Essay: The right to die
AIX-EN-PROVENCE, France — 'Every person shall have the right to die with dignity; this right shall include the right to choose the time of one's death and to receive medical and pharmaceutical assistance to die painlessly. No physician, nurse or pharmacist shall be held criminally or civilly liable for assisting a person in the free exercise of this right."
Within the next half century, perhaps much sooner, the right to choose to die with dignity will be as widely recognized as the right to free speech or to exercise one's religion.
It will cease to be called euthanasia or mercy killing. It will not be viewed as killing, but as a fundamental human right as expressed in the imaginary constitutional amendment above.
In Europe, euthanasia is already sanctioned by law in Belgium, the Netherlands and Switzerland. In the United States, the state of Oregon has also allowed it.
The decision last week by a French criminal court in Périgeux illustrates how social mores precede changes in the law. The facts of the case are simple: A 65-year-old woman suffering from terminal pancreatic cancer was given potassium chloride by a nurse and died shortly after.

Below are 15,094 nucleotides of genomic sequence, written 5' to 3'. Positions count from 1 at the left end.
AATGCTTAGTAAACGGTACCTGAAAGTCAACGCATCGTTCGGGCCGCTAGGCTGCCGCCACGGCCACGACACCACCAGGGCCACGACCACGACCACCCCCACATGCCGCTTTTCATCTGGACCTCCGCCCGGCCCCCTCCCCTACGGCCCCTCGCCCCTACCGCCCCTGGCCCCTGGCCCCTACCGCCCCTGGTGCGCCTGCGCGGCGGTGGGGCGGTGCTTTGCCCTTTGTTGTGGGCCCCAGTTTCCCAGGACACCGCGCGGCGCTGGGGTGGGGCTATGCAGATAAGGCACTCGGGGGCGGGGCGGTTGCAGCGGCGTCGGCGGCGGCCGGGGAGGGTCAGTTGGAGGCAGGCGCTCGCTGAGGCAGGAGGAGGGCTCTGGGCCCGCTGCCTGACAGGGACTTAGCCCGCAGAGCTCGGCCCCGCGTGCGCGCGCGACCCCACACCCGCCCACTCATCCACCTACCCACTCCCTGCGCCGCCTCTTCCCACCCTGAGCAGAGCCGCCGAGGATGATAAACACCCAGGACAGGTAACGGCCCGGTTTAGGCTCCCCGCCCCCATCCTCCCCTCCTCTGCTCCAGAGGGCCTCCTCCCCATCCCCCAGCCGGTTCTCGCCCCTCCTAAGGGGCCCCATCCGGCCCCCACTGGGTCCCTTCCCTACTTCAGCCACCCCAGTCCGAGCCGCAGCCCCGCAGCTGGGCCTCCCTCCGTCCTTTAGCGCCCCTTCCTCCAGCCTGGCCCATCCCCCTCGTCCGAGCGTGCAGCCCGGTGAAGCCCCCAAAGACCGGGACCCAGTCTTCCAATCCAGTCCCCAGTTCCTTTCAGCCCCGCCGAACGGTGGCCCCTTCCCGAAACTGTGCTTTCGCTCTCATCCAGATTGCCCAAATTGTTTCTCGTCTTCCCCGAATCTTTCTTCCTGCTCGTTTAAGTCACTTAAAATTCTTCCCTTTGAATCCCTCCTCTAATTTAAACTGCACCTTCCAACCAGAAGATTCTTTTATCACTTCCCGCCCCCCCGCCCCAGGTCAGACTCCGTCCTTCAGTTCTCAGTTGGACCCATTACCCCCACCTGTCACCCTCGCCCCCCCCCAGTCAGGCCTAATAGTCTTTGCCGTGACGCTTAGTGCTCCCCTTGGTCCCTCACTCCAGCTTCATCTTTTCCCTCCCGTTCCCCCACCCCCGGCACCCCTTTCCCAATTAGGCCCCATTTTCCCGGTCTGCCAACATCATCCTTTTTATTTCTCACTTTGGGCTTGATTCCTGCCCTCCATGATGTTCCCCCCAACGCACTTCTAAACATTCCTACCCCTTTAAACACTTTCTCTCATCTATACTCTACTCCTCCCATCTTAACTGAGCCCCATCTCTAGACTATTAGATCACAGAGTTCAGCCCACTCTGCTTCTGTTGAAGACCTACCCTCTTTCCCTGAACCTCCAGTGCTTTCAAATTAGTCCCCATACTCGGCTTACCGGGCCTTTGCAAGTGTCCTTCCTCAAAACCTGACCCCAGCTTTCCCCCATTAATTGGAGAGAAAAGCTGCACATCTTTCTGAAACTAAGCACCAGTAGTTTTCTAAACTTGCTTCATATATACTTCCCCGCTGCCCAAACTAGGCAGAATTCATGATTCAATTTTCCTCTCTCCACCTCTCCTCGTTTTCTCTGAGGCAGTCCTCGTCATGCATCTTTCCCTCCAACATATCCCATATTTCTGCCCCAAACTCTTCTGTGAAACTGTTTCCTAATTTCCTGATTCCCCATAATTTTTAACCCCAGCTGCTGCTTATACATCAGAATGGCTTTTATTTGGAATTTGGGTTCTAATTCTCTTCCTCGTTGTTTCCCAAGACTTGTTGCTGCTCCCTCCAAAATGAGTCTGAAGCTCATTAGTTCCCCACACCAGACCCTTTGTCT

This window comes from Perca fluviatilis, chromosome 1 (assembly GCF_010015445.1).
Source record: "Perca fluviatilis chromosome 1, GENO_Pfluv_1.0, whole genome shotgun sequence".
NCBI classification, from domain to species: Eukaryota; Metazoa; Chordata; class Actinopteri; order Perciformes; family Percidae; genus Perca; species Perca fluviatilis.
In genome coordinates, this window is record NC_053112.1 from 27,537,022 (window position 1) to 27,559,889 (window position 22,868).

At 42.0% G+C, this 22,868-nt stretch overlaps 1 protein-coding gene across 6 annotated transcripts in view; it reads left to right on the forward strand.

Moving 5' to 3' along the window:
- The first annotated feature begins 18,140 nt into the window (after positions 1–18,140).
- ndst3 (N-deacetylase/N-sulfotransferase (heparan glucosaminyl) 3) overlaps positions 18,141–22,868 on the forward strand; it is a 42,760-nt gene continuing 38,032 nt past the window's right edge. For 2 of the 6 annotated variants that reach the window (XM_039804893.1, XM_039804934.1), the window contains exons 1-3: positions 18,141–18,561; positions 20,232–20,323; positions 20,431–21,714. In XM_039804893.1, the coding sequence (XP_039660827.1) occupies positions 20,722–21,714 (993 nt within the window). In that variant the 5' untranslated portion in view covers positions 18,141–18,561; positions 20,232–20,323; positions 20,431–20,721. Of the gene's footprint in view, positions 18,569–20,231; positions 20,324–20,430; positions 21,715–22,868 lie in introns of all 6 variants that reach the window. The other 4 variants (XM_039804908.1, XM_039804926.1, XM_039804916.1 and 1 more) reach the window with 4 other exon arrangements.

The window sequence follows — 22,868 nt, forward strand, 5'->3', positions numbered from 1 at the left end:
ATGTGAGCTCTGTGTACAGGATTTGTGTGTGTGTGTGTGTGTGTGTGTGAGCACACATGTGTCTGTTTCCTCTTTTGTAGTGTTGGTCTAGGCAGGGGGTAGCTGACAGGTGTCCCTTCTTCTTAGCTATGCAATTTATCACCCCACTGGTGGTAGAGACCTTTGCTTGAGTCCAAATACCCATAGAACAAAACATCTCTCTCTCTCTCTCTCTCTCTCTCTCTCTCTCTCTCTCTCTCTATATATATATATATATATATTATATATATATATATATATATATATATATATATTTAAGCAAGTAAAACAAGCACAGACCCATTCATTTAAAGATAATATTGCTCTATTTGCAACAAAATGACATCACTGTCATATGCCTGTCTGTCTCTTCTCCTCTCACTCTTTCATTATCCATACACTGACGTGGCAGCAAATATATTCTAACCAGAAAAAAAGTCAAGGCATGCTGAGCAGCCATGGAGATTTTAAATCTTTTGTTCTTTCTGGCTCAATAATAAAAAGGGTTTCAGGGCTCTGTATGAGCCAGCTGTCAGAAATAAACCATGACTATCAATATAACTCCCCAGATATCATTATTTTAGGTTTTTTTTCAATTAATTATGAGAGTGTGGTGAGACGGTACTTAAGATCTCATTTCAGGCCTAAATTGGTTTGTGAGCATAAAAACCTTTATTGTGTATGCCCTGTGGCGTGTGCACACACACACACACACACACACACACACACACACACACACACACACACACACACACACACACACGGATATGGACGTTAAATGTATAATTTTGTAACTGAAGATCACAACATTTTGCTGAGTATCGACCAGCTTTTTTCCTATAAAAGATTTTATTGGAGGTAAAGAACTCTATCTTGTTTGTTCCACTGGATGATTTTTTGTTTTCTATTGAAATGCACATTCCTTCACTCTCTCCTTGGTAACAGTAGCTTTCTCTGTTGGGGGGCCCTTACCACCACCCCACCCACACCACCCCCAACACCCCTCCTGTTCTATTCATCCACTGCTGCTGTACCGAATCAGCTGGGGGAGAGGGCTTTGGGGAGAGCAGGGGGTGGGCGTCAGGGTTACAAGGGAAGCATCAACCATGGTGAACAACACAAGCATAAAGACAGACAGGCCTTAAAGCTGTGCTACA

Potassium chloride is a fatal poison. The dose was prescribed by a doctor and administered by a nurse acting on the doctor's orders. Prior to the fatal dose, the patient suffered from fever, trembling, incontinence, nausea, pain and an intestinal blockage causing vomiting of fecal matter.
The nurse was indicted for assassination and the doctor for assisting. The charges were later changed to poisoning. The two accused risked maximum prison sentences of 30 years.
After four days of trial the nurse was acquitted and the doctor was given a one-year suspended sentence. The court also ordered that the conviction not be registered in national government files, which will enable the doctor to continue to practice. It is not clear who initiated the prosecution. Neither the husband nor the son of the...